CAREER CLUSTERSThe Concept of Career Clusters
Career Clusters started in the U.S. Department of Education with many partners from education, business, industry and government. The 16 clusters represent groupings of occupations and industries that represent the world of work. They created the clusters based on common knowledge and skills.
Career Clusters have been embraced nationally at the secondary and post-secondary level. (WI DPI has continued to work with high schools and is continuously improving strategies for Wisconsin schools.)
Why Career Clusters?
Career Clusters prepare students for the information age as schools, colleges, and employers are striving for higher achievement in science, math and communication for their 21st century workforce. One key to improving student achievement is providing students with relevant contexts for studying and learning. Career Clusters offer a context by linking school-based learning with the knowledge and skills required for continued success from high school to work or post-secondary education.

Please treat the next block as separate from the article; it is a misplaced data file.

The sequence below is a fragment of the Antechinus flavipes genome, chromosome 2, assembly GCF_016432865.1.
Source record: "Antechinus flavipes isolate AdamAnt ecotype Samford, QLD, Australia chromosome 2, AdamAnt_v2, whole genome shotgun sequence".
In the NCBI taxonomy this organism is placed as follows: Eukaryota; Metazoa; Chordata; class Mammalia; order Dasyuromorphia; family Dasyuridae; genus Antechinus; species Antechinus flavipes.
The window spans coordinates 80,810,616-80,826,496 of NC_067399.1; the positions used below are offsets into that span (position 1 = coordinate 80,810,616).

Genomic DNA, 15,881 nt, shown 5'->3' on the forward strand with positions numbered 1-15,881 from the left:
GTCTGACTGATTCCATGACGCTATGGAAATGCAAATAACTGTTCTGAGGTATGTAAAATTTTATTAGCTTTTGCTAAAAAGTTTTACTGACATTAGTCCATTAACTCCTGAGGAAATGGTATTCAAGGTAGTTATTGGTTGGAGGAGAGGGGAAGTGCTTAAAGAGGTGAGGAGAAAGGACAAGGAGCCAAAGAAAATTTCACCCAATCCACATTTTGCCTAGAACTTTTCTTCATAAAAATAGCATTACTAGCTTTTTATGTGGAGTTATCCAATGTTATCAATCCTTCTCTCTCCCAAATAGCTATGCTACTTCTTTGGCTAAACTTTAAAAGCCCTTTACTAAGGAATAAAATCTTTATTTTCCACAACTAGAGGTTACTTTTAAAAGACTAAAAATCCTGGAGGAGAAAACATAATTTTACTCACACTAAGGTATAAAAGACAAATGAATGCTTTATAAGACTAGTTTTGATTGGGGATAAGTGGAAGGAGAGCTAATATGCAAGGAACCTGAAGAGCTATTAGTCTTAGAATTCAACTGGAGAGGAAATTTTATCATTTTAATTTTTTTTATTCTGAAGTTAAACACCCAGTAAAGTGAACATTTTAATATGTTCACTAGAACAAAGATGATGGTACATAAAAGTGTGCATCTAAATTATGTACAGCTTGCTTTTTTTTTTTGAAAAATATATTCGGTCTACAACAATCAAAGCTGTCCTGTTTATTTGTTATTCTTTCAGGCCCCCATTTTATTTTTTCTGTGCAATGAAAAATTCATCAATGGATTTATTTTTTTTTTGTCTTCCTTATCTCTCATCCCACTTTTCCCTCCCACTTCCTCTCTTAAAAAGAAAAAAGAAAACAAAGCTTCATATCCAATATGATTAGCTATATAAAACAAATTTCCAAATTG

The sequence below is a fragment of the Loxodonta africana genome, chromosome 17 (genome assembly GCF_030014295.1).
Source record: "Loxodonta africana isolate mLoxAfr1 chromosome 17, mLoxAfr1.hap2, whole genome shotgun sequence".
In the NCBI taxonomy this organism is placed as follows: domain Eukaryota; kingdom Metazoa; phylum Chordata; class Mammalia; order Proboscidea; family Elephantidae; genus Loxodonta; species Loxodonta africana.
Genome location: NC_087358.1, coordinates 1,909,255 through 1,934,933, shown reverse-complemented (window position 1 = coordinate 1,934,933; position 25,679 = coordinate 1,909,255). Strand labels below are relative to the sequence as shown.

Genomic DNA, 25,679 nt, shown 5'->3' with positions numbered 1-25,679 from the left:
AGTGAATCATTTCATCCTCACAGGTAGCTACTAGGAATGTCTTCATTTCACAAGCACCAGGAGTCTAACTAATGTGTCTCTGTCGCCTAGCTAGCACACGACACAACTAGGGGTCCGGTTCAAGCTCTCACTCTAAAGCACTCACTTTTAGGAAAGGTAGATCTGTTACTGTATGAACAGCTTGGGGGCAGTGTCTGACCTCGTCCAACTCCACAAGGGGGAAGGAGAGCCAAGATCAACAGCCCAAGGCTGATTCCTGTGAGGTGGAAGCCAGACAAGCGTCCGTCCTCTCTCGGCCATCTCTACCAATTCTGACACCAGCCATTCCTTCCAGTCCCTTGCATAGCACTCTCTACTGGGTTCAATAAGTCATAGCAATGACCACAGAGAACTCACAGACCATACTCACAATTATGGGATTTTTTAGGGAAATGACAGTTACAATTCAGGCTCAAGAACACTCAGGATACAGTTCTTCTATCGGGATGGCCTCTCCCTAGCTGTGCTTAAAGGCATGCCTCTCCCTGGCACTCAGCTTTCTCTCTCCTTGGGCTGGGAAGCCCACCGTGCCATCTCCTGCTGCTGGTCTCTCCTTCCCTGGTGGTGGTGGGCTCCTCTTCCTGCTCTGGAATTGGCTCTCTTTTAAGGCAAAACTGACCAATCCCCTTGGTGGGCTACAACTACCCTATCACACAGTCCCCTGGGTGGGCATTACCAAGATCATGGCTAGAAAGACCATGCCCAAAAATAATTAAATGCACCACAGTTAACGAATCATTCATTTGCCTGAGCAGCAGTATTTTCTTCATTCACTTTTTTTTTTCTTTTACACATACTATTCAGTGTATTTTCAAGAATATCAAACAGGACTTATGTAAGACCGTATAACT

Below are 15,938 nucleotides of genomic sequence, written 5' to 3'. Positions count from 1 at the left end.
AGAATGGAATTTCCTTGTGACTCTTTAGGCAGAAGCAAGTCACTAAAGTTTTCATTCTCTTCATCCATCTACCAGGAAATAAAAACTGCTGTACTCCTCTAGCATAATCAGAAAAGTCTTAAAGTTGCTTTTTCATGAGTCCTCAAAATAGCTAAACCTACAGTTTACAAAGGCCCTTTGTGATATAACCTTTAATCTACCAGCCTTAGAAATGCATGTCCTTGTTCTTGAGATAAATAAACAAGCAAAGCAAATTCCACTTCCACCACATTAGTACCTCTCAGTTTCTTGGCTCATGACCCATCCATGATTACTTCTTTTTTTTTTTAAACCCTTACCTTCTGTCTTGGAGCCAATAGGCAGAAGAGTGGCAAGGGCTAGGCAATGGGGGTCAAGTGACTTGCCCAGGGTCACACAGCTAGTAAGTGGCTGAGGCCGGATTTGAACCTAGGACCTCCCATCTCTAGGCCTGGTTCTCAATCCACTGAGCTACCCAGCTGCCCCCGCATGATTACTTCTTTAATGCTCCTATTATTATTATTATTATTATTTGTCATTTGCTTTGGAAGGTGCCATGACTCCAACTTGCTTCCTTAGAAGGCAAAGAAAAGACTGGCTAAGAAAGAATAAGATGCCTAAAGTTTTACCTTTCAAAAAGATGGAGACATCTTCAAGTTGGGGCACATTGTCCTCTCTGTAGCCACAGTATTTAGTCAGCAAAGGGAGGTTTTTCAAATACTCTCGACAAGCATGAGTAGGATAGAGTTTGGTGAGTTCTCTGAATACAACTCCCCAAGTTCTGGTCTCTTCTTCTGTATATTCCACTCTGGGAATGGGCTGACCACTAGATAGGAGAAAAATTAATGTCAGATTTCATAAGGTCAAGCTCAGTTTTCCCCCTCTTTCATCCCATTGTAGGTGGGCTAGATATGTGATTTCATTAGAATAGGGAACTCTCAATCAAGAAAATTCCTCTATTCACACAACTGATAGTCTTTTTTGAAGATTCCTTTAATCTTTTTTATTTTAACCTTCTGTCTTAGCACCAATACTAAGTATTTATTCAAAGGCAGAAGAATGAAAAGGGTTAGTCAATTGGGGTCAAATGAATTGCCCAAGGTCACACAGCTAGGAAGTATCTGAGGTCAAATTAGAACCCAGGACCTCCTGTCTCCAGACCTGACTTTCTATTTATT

Students may use Career Clusters to investigate a wide range of career choices. The Career Cluster approach makes it easier for students to understand the relevance of their required courses and helps them select their elective courses more wisely.
Sometimes students struggle to find the relevance that coursework will have on their future. Too often students graduate unprepared for challenging careers and the rigors of continued learning. The School District of Ashland promotes student success by relating students' educational experiences to their future goals and aspirations. Finding relevance in their education, more students may reach high levels of performance, thus closing the achievement gaps.